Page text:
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13 November 2011

High schools hadn’t previously been approached in my system, class visits by my branch usually stopped at gr. 3. Now that I’m starting teen programming and there will be an actual teen space in the new branch I want to reach out to the teens and let them know they are welcome at the library. I’ve scheduled a couple of presentations at the high school and I wanted to book-talk a bit of nonfiction before speaking about the events and our online resources.

Even though my position doesn’t specifically include collection development (that’s at HQ not the branches) they usually take my suggestions for specific titles or areas I identify gaps. Nonfiction for teens has definitely been a gap. We have your typical books about puberty and dating, some study guides, and the odd bit of awesomeness like Ductigami, the Marvel and DC Encyclopedias, graphic novel versions of classic mythology, and Green Careers. But I wanted more.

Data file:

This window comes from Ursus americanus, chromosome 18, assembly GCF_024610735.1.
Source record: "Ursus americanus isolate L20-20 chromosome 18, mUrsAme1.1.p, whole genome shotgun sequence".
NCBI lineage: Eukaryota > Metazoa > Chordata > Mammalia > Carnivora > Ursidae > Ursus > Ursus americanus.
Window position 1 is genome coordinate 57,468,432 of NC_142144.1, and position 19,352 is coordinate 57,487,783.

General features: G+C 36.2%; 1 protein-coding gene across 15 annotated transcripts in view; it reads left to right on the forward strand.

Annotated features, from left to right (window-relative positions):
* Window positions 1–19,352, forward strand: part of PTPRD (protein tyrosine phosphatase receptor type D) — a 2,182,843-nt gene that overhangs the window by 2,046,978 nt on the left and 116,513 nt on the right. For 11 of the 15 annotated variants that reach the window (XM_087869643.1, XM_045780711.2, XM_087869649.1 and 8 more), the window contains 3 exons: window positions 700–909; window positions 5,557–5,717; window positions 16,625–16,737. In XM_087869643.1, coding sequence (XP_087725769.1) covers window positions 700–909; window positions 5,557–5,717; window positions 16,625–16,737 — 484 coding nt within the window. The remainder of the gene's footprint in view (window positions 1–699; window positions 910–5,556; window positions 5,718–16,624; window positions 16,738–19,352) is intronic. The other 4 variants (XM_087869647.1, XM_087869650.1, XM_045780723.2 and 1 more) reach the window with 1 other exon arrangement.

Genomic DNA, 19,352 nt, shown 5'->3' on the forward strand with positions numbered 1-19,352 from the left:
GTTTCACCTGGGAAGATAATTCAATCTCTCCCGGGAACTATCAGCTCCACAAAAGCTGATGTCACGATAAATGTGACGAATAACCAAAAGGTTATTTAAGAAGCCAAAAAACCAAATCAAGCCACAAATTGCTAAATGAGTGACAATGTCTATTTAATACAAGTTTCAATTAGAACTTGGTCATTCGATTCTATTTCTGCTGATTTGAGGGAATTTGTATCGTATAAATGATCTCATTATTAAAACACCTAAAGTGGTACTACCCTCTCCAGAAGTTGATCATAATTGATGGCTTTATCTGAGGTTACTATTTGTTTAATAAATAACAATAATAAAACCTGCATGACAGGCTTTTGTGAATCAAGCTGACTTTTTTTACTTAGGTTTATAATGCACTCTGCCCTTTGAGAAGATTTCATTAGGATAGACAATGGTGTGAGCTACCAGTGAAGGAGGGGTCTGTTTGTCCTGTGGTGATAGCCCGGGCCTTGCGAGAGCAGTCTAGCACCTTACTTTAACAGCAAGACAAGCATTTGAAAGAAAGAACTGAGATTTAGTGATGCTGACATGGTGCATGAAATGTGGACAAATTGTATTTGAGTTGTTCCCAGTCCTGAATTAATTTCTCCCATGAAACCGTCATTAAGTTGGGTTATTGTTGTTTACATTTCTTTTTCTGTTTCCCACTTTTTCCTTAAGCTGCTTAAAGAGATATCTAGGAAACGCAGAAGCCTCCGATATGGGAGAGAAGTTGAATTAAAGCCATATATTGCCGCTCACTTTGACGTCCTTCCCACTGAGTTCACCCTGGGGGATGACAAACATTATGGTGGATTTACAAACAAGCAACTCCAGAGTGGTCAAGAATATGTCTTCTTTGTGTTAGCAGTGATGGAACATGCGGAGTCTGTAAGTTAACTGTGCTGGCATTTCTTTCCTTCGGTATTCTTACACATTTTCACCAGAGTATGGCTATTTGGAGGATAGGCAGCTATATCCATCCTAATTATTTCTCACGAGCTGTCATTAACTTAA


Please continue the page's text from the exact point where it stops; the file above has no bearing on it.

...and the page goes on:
I started off looking at YALSA’s recommended nonfiction, but found that many of the books were very American and not suited to our collection. I also browsed through the YA nonfiction or highlighted new nonfiction of several large library systems in Canada and found some good books for the collection but not really anything I was excited about booktalking.

I came across Zest Books and while I haven’t read their books yet they have some really cool looking titles. They also have a library resource center where they give suggestions for booktalks.

As I continue to work on improving our nonfiction suggestion I’ll post what titles are well received by the teens. Does anyone have a good collection development resource for YA nonfiction?

One Comment
  1. Pam permalink
    13 November 2011 7:46 pm

    Ontario Library Association’s White Pine Non-Fiction Top Ten List would be a great place to start your quest for great Canadian non-fiction titles. This is a new “branch” of OLA’s Forest of Reading.

    Some of the teen-friendly titles are Russell Peters’ new autobiography Call Me Russell, Will To Survive by Survivor Man Les Stroud, a graphic novel called Two Generals by Scott Chantler, and ID: Stuff That Happens to Define Us by Kate Scowen and Peter Mitchell.

    The kids in my high school library, and in particular, the boys, are very enthusiastic about the list!


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